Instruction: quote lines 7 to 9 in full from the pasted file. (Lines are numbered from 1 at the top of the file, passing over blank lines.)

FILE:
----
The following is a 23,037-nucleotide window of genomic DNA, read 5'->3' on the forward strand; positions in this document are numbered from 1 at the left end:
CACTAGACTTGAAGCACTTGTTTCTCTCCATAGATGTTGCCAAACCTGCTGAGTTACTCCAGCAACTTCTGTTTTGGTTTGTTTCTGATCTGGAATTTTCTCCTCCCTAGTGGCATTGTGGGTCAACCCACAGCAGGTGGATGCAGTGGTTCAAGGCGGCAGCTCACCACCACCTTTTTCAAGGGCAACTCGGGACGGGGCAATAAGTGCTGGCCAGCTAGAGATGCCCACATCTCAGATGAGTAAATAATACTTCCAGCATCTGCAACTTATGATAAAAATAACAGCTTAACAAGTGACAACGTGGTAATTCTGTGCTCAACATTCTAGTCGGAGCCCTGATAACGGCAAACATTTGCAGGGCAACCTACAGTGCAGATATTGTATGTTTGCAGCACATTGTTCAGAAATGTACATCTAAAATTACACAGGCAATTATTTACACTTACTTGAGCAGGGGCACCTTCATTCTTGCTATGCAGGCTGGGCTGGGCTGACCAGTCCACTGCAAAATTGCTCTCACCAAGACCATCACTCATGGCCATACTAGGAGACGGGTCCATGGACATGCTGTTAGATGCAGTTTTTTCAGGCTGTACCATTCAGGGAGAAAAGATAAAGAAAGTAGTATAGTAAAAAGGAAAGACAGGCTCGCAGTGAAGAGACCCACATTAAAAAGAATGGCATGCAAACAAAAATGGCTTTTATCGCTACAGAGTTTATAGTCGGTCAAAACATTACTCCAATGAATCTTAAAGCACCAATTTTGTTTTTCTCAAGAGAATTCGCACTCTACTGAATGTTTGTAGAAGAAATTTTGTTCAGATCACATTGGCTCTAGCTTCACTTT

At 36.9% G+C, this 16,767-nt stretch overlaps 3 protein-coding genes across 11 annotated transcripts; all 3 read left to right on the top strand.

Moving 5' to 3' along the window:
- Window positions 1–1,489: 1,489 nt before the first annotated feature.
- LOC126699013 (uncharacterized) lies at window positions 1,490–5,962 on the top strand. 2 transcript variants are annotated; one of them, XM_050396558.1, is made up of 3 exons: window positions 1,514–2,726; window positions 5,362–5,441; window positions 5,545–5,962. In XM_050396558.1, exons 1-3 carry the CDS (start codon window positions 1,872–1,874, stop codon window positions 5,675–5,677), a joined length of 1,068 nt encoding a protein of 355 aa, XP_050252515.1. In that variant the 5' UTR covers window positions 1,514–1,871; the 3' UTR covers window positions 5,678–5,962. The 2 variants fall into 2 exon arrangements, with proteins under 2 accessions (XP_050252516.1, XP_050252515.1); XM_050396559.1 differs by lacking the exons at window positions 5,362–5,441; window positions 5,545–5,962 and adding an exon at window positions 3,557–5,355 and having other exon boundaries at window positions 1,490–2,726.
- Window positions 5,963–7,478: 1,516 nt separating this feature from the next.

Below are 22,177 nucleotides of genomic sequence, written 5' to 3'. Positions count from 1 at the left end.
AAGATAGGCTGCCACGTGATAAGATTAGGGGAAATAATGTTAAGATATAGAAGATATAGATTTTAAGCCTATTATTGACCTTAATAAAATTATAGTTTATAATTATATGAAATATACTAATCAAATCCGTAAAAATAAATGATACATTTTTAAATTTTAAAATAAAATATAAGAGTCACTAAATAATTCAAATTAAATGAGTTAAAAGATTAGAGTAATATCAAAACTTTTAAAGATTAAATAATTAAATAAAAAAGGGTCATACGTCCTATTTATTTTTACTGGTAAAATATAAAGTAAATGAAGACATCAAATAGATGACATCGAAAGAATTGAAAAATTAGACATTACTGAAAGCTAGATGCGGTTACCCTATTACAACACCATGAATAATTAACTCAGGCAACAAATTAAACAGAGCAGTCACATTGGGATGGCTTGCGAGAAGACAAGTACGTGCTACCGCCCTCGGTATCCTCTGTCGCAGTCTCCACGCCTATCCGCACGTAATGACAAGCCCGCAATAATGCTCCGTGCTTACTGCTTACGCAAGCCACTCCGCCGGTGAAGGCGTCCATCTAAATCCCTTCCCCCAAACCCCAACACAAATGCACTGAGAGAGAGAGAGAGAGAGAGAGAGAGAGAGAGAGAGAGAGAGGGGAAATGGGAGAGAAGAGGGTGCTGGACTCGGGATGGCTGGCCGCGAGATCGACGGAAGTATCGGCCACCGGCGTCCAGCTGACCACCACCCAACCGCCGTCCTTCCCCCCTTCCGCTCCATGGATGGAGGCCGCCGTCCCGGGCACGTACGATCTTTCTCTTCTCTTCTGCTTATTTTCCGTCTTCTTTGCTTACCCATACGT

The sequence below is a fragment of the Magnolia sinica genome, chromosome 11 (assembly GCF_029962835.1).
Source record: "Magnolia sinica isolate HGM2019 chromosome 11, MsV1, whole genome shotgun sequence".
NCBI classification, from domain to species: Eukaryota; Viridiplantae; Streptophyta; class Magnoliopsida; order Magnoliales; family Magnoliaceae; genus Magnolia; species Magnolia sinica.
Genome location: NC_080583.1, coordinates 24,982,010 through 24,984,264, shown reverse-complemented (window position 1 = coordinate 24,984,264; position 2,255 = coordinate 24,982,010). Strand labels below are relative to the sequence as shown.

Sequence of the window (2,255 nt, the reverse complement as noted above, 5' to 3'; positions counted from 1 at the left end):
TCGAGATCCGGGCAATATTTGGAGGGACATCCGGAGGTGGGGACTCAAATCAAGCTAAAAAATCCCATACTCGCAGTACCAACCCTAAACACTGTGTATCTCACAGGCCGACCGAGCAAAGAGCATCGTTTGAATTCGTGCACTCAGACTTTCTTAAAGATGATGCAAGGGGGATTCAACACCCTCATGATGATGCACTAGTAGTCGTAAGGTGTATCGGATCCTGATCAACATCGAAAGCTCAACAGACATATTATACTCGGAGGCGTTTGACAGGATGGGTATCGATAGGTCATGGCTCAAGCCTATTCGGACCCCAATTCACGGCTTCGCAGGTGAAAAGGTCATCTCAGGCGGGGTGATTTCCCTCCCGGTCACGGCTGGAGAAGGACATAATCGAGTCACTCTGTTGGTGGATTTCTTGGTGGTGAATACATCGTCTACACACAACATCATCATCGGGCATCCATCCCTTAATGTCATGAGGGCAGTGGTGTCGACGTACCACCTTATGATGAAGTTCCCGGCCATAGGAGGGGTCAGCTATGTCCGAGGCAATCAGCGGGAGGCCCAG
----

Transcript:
- Window positions 5,963–7,478: 1,516 nt separating this feature from the next.

Below are 22,177 nucleotides of genomic sequence, written 5' to 3'. Positions count from 1 at the left end.
AAGATAGGCTGCCACGTGATAAGATTAGGGGAAATAATGTTAAGATATAGAAGATATAGATTTTAAGCCTATTATTGACCTTAATAAAATTATAGTTTATAATTATATGAAATATACTAATCAAATCCGTAAAAATAAATGATACATTTTTAAATTTTAAAATAAAATATAAGAGTCACTAAATAATTCAAATTAAATGAGTTAAAAGATTAGAGTAATATCAAAACTTTTAAAGATTAAATAATTAAATAAAAAAGGGTCATACGTCCTATTTATTTTTACTGGTAAAATATAAAGTAAATGAAGACATCAAATAGATGACATCGAAAGAATTGAAAAATTAGACATTACTGAAAGCTAGATGCGGTTACCCTATTACAACACCATGAATAATTAACTCAGGCAACAAATTAAACAGAGCAGTCACATTGGGATGGCTTGCGAGAAGACAAGTACGTGCTACCGCCCTCGGTATCCTCTGTCGCAGTCTCCACGCCTATCCGCACGTAATGACAAGCCCGCAATAATGCTCCGTGCTTACTGCTTACGCAAGCCACTCCGCCGGTGAAGGCGTCCATCTAAATCCCTTCCCCCAAACCCCAACACAAATGCACTGAGAGAGAGAGAGAGAGAGAGAGAGAGAGAGAGAGAGAGAGAGGGGAAATGGGAGAGAAGAGGGTGCTGGACTCGGGATGGCTGGCCGCGAGATCGACGGAAGTATCGGCCACCGGCGTCCAGCTGACCACCACCCAACCGCCGTCCTTCCCCCCTTCCGCTCCATGGATGGAGGCCGCCGTCCCGGGCACGTACGATCTTTCTCTTCTCTTCTGCTTATTTTCCGTCTTCTTTGCTTACCCATACGT